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Wed Apr 04, 2007

Weird, Wacky Weather!

Spring is a time when Mother Nature can't make up her mind as to what season it really is. This morning in Vineland, New Jersey (USA), we had two thunderstorms and heavy downpours on and off throughout the morning. Now, I'm not talking about the occasional roll of thunder. These were good, solid thunderstorms with a fair number of cloud-to-ground lightning strikes.

"What's so unusual?" you say. Well, the interesting thing about these thunderstorms was that the outside air temperature was 44 degrees Fahrenheit (about 7 degrees Celsius) during the first storm and 45 degrees during the second. This sort of thunderstorm is not uncommon during the winter months in California following a cold front when a strong cold-core low near the Aleutians funnels maritime air off the Pacific, creating enough instability to even produce pea-sized hail and small tornadoes. In New Jersey during the Spring, cold thunderstorms are quite unusual.

Isn't weather wonderful! (Of course, severe weather is not so wonderful, but the diversity of weather conditions existing on our planet is truly incredible.)

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Posted by: The Spidermaster on Apr 04, 07 | 5:30 pm | Profile

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Severe Tropical Storm Kong-rey Winding Down

Typhoon Kong-rey has just been downgraded to Severe Tropical Storm Kong-rey by RSMC Tokyo as it recurves and heads off into the upper latitudes and cooler waters of the Western North Pacific. Kong-rey began its life as a broad area of low pressure on 26 March 2007, but did not officially become a tropical depression until 31 March. During its relatively brief lifespan, this storm managed to achieve Saffir-Simpson Category 2 status at 1200 UTC on 3 April as it moved to the west of the Northern Marianas, with the Joint Typhoon Warning Center estimating peak sustained 1-minute wind speed of 90 kt (167 km/hr), gusts to 110 kt (204 km/hr) and central pressure of 954 millibars (mb or hPa) at that time. Typhoon Kong-rey maintained this intensity for six hours, but by midnight UTC on 4 April, sustained 1-minute wind speed had dropped to 75 kt (139 km/hr) as the storm neared the extreme northern end of the Mariana Islands chain.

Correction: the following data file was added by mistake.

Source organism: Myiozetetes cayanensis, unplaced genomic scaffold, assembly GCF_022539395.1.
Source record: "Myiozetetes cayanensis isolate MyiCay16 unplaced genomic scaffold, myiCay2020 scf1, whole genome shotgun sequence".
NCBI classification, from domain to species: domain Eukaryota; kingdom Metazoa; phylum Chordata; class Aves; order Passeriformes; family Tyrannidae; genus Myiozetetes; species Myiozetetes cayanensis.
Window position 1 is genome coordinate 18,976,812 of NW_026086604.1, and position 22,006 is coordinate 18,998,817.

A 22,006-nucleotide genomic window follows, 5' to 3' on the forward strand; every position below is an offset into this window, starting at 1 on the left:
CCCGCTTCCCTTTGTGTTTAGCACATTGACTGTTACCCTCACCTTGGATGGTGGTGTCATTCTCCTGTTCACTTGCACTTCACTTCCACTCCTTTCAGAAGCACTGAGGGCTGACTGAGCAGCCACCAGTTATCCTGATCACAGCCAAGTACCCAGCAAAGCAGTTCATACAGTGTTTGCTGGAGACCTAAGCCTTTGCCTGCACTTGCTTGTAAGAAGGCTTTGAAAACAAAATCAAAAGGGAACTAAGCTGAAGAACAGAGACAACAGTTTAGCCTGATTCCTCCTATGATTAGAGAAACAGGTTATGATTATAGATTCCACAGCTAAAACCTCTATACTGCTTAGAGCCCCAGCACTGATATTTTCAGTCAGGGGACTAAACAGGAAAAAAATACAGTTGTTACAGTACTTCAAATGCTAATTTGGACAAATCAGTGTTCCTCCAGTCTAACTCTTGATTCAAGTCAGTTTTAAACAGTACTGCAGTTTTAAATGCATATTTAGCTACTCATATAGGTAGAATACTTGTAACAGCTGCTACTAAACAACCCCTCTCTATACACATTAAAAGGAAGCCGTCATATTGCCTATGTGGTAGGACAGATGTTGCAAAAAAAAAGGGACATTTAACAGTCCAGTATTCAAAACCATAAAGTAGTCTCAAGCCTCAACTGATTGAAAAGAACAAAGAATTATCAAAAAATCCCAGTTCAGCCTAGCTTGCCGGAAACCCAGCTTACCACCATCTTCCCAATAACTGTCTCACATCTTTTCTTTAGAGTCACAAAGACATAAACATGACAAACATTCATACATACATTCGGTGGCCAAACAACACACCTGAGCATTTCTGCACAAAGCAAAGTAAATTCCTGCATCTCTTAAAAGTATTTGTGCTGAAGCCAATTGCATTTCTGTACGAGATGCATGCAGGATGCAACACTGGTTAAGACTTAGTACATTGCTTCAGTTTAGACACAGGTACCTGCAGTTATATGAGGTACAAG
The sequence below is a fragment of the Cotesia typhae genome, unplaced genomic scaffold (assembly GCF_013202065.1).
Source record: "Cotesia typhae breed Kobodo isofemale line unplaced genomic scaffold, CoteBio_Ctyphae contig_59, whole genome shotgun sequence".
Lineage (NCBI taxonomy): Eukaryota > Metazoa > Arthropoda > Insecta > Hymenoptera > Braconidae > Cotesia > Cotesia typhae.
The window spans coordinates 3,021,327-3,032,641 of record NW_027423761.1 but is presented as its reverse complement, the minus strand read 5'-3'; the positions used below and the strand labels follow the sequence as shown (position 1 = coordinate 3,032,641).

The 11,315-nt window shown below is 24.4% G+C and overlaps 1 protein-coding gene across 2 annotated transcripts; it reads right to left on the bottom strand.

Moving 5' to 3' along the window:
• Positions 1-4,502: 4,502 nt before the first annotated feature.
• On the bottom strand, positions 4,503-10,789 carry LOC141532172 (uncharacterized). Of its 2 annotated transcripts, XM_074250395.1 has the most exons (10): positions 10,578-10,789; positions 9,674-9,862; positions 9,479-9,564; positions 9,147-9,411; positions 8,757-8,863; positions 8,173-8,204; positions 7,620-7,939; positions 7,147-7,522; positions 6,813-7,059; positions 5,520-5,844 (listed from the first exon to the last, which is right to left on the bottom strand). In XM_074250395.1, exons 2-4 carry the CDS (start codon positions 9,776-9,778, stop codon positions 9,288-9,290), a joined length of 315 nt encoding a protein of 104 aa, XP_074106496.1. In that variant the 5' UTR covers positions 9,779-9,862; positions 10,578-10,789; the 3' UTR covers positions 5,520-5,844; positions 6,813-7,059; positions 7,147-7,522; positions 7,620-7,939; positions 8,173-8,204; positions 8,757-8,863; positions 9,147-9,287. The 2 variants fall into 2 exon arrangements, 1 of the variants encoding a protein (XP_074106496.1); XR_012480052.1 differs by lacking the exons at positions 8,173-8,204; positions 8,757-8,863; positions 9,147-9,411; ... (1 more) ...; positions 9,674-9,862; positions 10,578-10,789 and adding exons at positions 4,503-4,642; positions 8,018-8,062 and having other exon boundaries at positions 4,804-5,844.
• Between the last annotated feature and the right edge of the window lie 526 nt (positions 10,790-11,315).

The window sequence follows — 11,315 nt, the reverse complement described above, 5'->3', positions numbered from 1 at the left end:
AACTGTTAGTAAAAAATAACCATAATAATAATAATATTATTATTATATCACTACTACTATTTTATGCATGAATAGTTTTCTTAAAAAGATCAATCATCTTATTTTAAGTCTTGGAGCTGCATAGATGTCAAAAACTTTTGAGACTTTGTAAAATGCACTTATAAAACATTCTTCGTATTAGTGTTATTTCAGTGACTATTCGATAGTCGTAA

The Japan Meteorological Agency (RSMC Tokyo) also defined Kong-rey as a typhoon, reaching maximum sustained 10-minute wind speed of 75 kt (139 km/hr) and central pressure of 960 hPa. Typhoon Kong-rey holds the distinction of becoming the first named Northern Hemisphere storm of the 2007 tropical cyclone season, and has thus been designated as Typhoon 01W by the JTWC and as Typhoon 0701 by RSMC Tokyo.

According to the Saipan Tribune, the Marianas received no major damage and there were no casualties, major accidents or significant flooding. Power outages occurred on Saipan, but these were considered by Commonweath Utilities Corporation to be minor and did not affect water treatment or water delivery. Crops received only minor damage, although additional crop damage could result if flooded farms remain in that condition for very long.

For prior information on Kong-rey, see my previous blog posts, 2007 Pacific typhoon season from Wikipedia, and Digital Typhoon: Typhoon 200701 (KONG-RAY) [sic]. Current information on this waning tropical storm and other active tropical systems can be found at our Tropical Storm, Typhoon & Hurricane Tracking Center. See Ten Spider Weather & Meteorology for a comprehensive and up-to-date collection of educational and everyday resources encompassing the world of weather and how it affects our lives.

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Posted by: The Spidermaster on Apr 04, 07 | 4:30 pm | Profile

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